“We have real concerns about the implications of restricting those medications because they are called for in many areas of women's health,” she said. “Not only voluntary abortion — as important as that is.”
Democrats are also teeing up for a potential battle over abortion.
In the weeks leading up to the start of session, the first pre-filed bill of the new two-year legislative term was a proposal from Lithonia Democratic Rep. Dar’shun Kendrick to provide pregnant people compensation if they are “compelled” to carry a pregnancy to term under the new ban.
How will lawmakers spend Georgia’s money?
Passing a balanced budget is the only thing Georgia lawmakers are required to do by law while under the Gold Dome. Lawmakers are sitting on a nearly $6.6 billion surplus which they can tap into to bolster state programs and offer taxpayer relief — or they could refrain from using it at all.
But despite Georgia’s unprecedented stash of extra cash, there’s little consensus on how to best use it.
On the campaign trail while gunning for his second term in office, Kemp focused his message on easing the burden of high grocery and gas prices for Georgians. He outlined steps that include working another $1 billion on income tax refunds and $1 billion in property tax relief into the upcoming budget.
Kyle Wingfield, president of the Georgia Public Policy Foundation — a conservative-leaning group — said lawmakers would be wise to make one-time investments like tax rebates since it’s uncertain if the state’s revenues will remain high.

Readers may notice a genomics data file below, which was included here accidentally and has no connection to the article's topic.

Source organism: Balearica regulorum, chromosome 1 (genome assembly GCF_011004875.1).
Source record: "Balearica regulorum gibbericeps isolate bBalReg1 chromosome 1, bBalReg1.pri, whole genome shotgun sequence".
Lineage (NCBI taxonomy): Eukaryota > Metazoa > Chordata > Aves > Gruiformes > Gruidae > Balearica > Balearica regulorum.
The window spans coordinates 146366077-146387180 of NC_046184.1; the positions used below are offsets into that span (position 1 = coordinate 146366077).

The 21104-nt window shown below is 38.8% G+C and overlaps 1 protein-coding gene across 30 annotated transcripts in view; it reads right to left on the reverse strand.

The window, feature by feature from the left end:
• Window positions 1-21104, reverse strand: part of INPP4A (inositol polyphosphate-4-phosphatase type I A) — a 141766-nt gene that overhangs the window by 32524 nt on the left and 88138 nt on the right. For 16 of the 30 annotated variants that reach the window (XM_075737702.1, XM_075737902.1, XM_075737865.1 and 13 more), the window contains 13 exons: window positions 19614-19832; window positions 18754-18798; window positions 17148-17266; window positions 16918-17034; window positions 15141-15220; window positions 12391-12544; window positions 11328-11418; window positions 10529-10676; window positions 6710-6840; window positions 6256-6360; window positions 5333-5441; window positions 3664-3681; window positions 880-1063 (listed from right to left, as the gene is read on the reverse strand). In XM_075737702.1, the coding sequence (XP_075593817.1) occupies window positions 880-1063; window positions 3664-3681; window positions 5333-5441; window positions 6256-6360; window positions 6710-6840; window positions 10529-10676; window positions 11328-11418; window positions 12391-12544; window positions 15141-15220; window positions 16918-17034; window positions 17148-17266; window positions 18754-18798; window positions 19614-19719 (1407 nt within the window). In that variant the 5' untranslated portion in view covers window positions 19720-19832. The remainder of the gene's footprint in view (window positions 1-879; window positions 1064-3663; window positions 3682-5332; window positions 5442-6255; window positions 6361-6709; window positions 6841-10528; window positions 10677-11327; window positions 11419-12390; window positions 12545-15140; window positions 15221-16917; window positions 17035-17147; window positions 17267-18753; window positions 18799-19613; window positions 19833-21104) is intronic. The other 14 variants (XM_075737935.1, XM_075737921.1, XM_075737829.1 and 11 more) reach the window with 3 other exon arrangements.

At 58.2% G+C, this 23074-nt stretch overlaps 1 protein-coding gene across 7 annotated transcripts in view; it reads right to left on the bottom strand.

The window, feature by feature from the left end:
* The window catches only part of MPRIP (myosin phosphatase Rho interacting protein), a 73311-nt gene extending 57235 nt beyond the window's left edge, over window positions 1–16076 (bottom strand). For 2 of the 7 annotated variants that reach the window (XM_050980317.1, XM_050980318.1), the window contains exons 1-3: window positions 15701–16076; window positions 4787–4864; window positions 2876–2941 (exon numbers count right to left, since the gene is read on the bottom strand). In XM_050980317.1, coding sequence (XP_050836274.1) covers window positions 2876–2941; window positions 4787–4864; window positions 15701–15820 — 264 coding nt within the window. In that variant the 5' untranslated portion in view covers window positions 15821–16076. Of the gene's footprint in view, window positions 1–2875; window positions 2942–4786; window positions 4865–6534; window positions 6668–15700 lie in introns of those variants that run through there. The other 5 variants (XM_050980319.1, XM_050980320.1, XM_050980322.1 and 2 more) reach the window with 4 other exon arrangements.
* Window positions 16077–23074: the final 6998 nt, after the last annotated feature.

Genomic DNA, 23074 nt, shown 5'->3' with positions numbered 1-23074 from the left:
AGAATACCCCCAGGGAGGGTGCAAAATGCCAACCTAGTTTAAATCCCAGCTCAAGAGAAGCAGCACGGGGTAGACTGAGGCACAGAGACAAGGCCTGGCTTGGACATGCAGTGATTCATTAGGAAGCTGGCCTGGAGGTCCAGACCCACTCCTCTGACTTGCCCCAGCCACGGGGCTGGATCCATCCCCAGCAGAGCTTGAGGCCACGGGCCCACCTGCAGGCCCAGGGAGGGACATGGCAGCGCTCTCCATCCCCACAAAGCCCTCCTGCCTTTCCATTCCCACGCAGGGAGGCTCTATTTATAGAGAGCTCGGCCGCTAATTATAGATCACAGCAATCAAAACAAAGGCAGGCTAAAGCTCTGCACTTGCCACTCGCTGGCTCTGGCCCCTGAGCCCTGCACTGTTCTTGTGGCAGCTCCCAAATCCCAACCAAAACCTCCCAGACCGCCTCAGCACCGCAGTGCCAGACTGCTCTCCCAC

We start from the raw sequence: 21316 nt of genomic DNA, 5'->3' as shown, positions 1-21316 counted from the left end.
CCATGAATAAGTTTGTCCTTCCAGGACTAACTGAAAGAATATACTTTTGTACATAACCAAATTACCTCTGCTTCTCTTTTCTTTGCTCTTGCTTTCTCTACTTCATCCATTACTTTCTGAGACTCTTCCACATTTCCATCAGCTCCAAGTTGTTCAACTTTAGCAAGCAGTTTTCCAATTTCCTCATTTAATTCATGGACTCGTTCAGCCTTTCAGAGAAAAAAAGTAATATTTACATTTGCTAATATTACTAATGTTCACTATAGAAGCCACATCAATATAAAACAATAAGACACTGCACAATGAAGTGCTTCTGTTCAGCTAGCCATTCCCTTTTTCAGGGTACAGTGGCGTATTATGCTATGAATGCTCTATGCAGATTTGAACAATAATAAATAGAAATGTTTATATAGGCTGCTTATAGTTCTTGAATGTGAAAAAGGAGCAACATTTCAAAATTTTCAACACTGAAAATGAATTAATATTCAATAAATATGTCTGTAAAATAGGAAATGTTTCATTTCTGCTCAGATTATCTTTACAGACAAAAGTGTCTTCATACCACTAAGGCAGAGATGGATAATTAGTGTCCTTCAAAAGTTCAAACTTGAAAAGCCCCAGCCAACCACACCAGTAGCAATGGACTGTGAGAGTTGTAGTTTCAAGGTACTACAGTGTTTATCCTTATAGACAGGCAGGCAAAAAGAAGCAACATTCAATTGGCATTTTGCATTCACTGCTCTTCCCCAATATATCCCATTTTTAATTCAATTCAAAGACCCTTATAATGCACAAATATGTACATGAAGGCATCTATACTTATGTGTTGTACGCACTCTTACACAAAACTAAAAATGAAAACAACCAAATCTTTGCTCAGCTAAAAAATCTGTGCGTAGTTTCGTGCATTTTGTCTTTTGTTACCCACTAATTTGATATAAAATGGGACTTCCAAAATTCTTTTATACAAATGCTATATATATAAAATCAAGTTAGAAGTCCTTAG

“When you have this one-time money and you don't think it's going to keep going on forever, you don't want to set yourself up with recurring commitments in the future,” he said. “And while I know there are a lot of people out there with proposals for creating or expanding programs on an ongoing basis, the revenues are going to come down at some point. This is just something that can't go on forever or won't.”
Some lawmakers have called for the extra resources to be used to boost state systems — many which haven’t seen a significant increase in funding in years. One example is more dollars toward the state’s Medicaid waiver programs that provide community-based support for disabled Georgians.
Danny Kanso, director of legislative strategy and senior fiscal analyst at the Georgia Budget and Policy Institute — a more left-leaning organization — pointed to the fact that Georgia’s surplus is on top of a completely full rainy day fund that’s hit its maximum level of about $5.5 billion.
A recent state report showed that Georgia agencies have seen a record-high turnover rate, exceeding 25%. Kanso said these staffing issues can trickle down to a lapse in services.
“We have fewer people in these core agencies who are doing more work, who are still largely underpaid, and who are struggling to meet the basic missions of their agencies, despite the incredible population growth that we've seen in Georgia,” he said. “A part of what's driving the surplus is the fact that the state is still in a posture of austerity, and hasn't adjusted its spending levels in line with what we've seen in revenues. That, of course, means that we are on pace to continue to generate these large surpluses, but we're really not using them.”